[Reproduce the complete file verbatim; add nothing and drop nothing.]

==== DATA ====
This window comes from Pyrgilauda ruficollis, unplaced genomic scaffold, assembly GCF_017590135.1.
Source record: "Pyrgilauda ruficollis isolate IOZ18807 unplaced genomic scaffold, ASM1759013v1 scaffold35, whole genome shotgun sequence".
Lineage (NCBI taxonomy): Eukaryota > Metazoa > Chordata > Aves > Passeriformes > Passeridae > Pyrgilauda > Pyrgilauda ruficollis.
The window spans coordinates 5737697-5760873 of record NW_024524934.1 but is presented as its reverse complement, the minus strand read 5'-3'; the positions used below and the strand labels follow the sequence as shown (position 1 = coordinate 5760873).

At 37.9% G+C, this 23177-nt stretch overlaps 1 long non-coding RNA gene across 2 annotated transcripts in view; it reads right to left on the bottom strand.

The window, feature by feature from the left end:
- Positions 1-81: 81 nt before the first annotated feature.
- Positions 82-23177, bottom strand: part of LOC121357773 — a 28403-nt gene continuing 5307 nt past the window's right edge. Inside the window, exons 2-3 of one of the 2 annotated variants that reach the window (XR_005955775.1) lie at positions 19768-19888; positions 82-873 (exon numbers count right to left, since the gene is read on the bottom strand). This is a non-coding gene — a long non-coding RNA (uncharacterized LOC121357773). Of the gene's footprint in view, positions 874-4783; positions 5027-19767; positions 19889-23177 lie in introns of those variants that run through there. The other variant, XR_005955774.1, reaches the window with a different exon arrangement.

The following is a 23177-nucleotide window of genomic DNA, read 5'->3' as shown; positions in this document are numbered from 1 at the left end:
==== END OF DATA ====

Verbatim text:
This window comes from Pyrgilauda ruficollis, unplaced genomic scaffold, assembly GCF_017590135.1.
Source record: "Pyrgilauda ruficollis isolate IOZ18807 unplaced genomic scaffold, ASM1759013v1 scaffold35, whole genome shotgun sequence".
Lineage (NCBI taxonomy): Eukaryota > Metazoa > Chordata > Aves > Passeriformes > Passeridae > Pyrgilauda > Pyrgilauda ruficollis.
The window spans coordinates 5737697-5760873 of record NW_024524934.1 but is presented as its reverse complement, the minus strand read 5'-3'; the positions used below and the strand labels follow the sequence as shown (position 1 = coordinate 5760873).

At 37.9% G+C, this 23177-nt stretch overlaps 1 long non-coding RNA gene across 2 annotated transcripts in view; it reads right to left on the bottom strand.

The window, feature by feature from the left end:
- Positions 1-81: 81 nt before the first annotated feature.
- Positions 82-23177, bottom strand: part of LOC121357773 — a 28403-nt gene continuing 5307 nt past the window's right edge. Inside the window, exons 2-3 of one of the 2 annotated variants that reach the window (XR_005955775.1) lie at positions 19768-19888; positions 82-873 (exon numbers count right to left, since the gene is read on the bottom strand). This is a non-coding gene — a long non-coding RNA (uncharacterized LOC121357773). Of the gene's footprint in view, positions 874-4783; positions 5027-19767; positions 19889-23177 lie in introns of those variants that run through there. The other variant, XR_005955774.1, reaches the window with a different exon arrangement.

The following is a 23177-nucleotide window of genomic DNA, read 5'->3' as shown; positions in this document are numbered from 1 at the left end: